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Call for Constitutional thinking

Reading a recent press release from the FBI regarding the case of Bernard von NotHaus being convicted of the crime of minting his own money, I realized that this case is an interesting study in the application of the Constitution.

As you will note, the federal government relies on Article 1, Section 8, clause 5 to reserve to the government the right to coin money, and as the basis for bringing the conviction against Mr. NotHaus.  Now the next phase of the government’s efforts, the forfeiture of Mr. NotHaus’ assets comprising 16,000 pounds of precious metals in the form of coinage, begins.

U.S. Attorney Anne M. Tompkins (Western district, North Carolina) is quoted as stating that Mr. NotHaus’ activities are a “unique form of domestic terrorism”:  a singularly weighty charge, and one that she directly states “challenge the legitimacy of our democratic form of government.”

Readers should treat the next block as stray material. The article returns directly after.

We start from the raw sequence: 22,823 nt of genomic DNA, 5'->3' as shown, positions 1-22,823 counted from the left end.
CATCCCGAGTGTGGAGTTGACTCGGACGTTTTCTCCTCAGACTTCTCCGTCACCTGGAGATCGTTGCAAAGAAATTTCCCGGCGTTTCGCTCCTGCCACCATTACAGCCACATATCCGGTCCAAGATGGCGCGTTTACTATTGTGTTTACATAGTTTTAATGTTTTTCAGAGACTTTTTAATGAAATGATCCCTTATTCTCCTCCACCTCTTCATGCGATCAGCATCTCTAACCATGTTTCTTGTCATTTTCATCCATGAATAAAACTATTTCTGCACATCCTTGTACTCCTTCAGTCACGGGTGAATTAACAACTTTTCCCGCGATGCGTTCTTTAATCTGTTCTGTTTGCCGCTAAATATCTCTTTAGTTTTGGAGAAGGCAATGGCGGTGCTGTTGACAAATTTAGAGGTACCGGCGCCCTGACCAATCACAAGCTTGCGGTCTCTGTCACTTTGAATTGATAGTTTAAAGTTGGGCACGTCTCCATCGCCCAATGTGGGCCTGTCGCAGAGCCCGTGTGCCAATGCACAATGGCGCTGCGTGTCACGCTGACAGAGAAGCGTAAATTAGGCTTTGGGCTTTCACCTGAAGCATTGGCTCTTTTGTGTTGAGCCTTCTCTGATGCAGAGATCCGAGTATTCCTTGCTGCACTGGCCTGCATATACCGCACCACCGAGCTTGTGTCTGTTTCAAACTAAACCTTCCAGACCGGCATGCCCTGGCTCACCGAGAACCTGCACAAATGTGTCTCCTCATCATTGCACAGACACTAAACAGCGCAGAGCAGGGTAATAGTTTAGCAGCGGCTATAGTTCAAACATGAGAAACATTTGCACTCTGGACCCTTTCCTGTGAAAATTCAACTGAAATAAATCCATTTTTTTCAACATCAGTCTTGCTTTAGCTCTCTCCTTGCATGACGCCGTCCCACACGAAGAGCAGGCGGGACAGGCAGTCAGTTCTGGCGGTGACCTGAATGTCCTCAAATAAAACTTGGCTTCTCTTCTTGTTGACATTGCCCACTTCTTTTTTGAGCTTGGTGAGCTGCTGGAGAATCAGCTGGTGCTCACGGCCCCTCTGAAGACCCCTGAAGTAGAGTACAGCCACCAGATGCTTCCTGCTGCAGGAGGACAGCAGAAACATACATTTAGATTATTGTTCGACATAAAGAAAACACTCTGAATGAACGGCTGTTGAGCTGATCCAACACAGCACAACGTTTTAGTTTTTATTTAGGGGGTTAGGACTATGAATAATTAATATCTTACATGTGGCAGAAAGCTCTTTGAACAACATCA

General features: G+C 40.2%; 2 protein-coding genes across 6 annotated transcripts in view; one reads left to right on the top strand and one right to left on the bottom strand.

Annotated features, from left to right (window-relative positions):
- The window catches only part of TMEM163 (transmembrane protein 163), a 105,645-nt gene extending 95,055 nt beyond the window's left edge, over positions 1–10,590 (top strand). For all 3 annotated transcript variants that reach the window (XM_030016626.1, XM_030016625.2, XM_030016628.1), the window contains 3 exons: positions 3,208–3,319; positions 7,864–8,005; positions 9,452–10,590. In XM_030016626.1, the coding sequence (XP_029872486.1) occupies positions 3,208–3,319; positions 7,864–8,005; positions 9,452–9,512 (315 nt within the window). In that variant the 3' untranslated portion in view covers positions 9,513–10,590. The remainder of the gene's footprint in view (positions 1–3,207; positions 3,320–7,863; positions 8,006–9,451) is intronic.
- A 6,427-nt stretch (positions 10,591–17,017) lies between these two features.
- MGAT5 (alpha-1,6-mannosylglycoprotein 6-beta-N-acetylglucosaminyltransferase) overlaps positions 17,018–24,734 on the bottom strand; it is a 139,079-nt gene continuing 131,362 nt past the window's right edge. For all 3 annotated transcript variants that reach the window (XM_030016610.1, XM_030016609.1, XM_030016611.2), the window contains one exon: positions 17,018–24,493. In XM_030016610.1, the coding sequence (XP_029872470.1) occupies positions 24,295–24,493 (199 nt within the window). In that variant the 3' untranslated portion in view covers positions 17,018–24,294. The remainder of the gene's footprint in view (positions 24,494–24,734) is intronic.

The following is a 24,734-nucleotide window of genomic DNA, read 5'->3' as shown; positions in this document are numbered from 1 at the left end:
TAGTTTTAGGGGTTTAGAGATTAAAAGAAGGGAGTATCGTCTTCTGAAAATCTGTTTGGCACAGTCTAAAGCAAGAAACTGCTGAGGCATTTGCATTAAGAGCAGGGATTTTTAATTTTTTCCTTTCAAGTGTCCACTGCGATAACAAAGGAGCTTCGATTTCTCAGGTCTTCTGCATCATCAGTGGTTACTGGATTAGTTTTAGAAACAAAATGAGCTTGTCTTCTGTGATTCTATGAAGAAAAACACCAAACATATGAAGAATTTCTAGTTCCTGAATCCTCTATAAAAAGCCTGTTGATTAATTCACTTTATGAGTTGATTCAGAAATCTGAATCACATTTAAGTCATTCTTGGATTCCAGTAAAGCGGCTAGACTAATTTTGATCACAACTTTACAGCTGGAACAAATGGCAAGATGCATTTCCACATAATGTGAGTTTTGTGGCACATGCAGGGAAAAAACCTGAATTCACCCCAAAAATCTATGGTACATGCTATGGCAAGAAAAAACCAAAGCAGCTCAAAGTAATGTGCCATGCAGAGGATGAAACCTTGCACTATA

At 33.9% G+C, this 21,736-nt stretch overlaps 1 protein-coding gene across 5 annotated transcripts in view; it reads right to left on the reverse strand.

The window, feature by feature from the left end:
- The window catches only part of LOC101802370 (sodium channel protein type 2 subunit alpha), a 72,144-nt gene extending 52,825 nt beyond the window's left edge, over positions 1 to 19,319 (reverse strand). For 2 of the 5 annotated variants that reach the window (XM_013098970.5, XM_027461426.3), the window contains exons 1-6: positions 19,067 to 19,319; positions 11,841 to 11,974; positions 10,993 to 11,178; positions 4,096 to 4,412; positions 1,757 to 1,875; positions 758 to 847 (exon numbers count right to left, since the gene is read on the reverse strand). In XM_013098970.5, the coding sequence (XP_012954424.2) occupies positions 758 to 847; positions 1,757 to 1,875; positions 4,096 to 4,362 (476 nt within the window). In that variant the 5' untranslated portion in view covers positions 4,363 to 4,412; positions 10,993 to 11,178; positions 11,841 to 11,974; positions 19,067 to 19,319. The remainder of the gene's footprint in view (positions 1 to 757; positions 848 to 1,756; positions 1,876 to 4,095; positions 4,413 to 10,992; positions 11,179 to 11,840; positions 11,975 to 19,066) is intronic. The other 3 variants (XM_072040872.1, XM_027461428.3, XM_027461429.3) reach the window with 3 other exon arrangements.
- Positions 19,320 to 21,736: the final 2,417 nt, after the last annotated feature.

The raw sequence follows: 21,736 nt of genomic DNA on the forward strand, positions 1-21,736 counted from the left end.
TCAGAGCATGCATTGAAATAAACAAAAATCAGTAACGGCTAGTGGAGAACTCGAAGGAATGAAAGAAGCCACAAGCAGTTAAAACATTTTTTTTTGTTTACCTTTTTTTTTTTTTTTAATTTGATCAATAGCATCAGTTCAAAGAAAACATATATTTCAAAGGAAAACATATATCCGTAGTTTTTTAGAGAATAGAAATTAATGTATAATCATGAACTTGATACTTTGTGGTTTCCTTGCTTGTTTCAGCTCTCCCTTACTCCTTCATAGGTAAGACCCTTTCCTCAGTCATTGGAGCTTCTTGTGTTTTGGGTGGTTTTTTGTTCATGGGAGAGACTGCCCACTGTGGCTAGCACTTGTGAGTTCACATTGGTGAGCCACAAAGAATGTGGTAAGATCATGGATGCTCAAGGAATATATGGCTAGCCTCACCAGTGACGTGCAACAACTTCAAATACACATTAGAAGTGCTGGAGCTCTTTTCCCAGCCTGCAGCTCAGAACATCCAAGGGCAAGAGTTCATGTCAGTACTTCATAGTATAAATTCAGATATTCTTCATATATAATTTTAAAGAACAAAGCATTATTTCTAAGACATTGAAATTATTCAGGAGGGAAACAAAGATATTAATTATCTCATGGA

So, here’s the call:  the Institute for Principled Policy is calling for short papers, under 1600 words, that will argue for the Consitutionality, or lack thereof, of either Mr. NotHaus’ actions in creating and circulating the “Liberty Dollars”, or of the government’s actions in convicting Mr. NotHaus, including the forfeiture action.  Please make your submission to the Institute by no later than April 15th.

Sharpen your pencils (or spray the dust from under your keys), and put on your Constitutional thinking caps.  Essays judged to be Constitutionally sound by the Institute’s review board will be published on the site.

Posted in Commentary, Constitution, Education, General.